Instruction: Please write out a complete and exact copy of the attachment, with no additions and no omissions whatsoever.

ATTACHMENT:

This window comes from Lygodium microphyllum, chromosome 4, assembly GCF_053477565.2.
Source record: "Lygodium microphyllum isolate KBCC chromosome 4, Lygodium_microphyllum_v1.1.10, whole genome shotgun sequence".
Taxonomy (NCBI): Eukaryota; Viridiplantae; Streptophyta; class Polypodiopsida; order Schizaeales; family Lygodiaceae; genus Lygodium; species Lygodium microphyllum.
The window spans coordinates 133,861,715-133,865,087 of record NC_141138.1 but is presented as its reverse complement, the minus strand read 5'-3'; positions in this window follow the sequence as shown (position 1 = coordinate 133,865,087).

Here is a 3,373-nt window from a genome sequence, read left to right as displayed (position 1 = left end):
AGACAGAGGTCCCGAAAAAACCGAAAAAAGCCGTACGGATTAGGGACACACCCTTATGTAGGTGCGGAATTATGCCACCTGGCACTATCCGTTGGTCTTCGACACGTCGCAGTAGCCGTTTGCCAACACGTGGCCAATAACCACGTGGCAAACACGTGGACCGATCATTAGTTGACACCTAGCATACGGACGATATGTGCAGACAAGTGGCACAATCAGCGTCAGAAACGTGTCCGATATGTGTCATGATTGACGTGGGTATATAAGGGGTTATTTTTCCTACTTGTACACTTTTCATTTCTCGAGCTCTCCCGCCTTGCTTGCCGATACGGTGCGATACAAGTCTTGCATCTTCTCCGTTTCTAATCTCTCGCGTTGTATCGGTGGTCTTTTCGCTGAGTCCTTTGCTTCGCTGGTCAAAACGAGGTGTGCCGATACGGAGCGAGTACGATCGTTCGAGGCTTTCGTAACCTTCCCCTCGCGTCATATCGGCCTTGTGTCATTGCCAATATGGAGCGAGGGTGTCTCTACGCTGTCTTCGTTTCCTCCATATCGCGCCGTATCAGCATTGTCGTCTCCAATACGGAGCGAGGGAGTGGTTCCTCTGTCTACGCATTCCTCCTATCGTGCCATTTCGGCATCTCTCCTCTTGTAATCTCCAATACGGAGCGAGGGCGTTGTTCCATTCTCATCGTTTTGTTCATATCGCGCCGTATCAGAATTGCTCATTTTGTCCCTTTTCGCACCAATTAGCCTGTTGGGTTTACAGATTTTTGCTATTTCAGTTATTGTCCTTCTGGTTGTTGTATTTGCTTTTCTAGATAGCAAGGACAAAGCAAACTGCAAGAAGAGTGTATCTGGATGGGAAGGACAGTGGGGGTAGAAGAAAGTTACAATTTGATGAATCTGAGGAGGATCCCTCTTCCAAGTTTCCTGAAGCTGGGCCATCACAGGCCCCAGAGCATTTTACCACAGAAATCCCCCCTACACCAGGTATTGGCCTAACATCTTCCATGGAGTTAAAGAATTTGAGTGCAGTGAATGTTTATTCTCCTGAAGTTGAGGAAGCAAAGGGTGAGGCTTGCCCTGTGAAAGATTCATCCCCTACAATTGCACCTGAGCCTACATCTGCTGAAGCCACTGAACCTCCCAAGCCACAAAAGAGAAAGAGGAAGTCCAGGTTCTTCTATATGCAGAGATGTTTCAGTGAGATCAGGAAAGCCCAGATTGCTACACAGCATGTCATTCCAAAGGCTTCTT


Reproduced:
This window comes from Lygodium microphyllum, chromosome 4, assembly GCF_053477565.2.
Source record: "Lygodium microphyllum isolate KBCC chromosome 4, Lygodium_microphyllum_v1.1.10, whole genome shotgun sequence".
Taxonomy (NCBI): Eukaryota; Viridiplantae; Streptophyta; class Polypodiopsida; order Schizaeales; family Lygodiaceae; genus Lygodium; species Lygodium microphyllum.
The window spans coordinates 133,861,715-133,865,087 of record NC_141138.1 but is presented as its reverse complement, the minus strand read 5'-3'; positions in this window follow the sequence as shown (position 1 = coordinate 133,865,087).

Here is a 3,373-nt window from a genome sequence, read left to right as displayed (position 1 = left end):
AGACAGAGGTCCCGAAAAAACCGAAAAAAGCCGTACGGATTAGGGACACACCCTTATGTAGGTGCGGAATTATGCCACCTGGCACTATCCGTTGGTCTTCGACACGTCGCAGTAGCCGTTTGCCAACACGTGGCCAATAACCACGTGGCAAACACGTGGACCGATCATTAGTTGACACCTAGCATACGGACGATATGTGCAGACAAGTGGCACAATCAGCGTCAGAAACGTGTCCGATATGTGTCATGATTGACGTGGGTATATAAGGGGTTATTTTTCCTACTTGTACACTTTTCATTTCTCGAGCTCTCCCGCCTTGCTTGCCGATACGGTGCGATACAAGTCTTGCATCTTCTCCGTTTCTAATCTCTCGCGTTGTATCGGTGGTCTTTTCGCTGAGTCCTTTGCTTCGCTGGTCAAAACGAGGTGTGCCGATACGGAGCGAGTACGATCGTTCGAGGCTTTCGTAACCTTCCCCTCGCGTCATATCGGCCTTGTGTCATTGCCAATATGGAGCGAGGGTGTCTCTACGCTGTCTTCGTTTCCTCCATATCGCGCCGTATCAGCATTGTCGTCTCCAATACGGAGCGAGGGAGTGGTTCCTCTGTCTACGCATTCCTCCTATCGTGCCATTTCGGCATCTCTCCTCTTGTAATCTCCAATACGGAGCGAGGGCGTTGTTCCATTCTCATCGTTTTGTTCATATCGCGCCGTATCAGAATTGCTCATTTTGTCCCTTTTCGCACCAATTAGCCTGTTGGGTTTACAGATTTTTGCTATTTCAGTTATTGTCCTTCTGGTTGTTGTATTTGCTTTTCTAGATAGCAAGGACAAAGCAAACTGCAAGAAGAGTGTATCTGGATGGGAAGGACAGTGGGGGTAGAAGAAAGTTACAATTTGATGAATCTGAGGAGGATCCCTCTTCCAAGTTTCCTGAAGCTGGGCCATCACAGGCCCCAGAGCATTTTACCACAGAAATCCCCCCTACACCAGGTATTGGCCTAACATCTTCCATGGAGTTAAAGAATTTGAGTGCAGTGAATGTTTATTCTCCTGAAGTTGAGGAAGCAAAGGGTGAGGCTTGCCCTGTGAAAGATTCATCCCCTACAATTGCACCTGAGCCTACATCTGCTGAAGCCACTGAACCTCCCAAGCCACAAAAGAGAAAGAGGAAGTCCAGGTTCTTCTATATGCAGAGATGTTTCAGTGAGATCAGGAAAGCCCAGATTGCTACACAGCATGTCATTCCAAAGGCTTCTT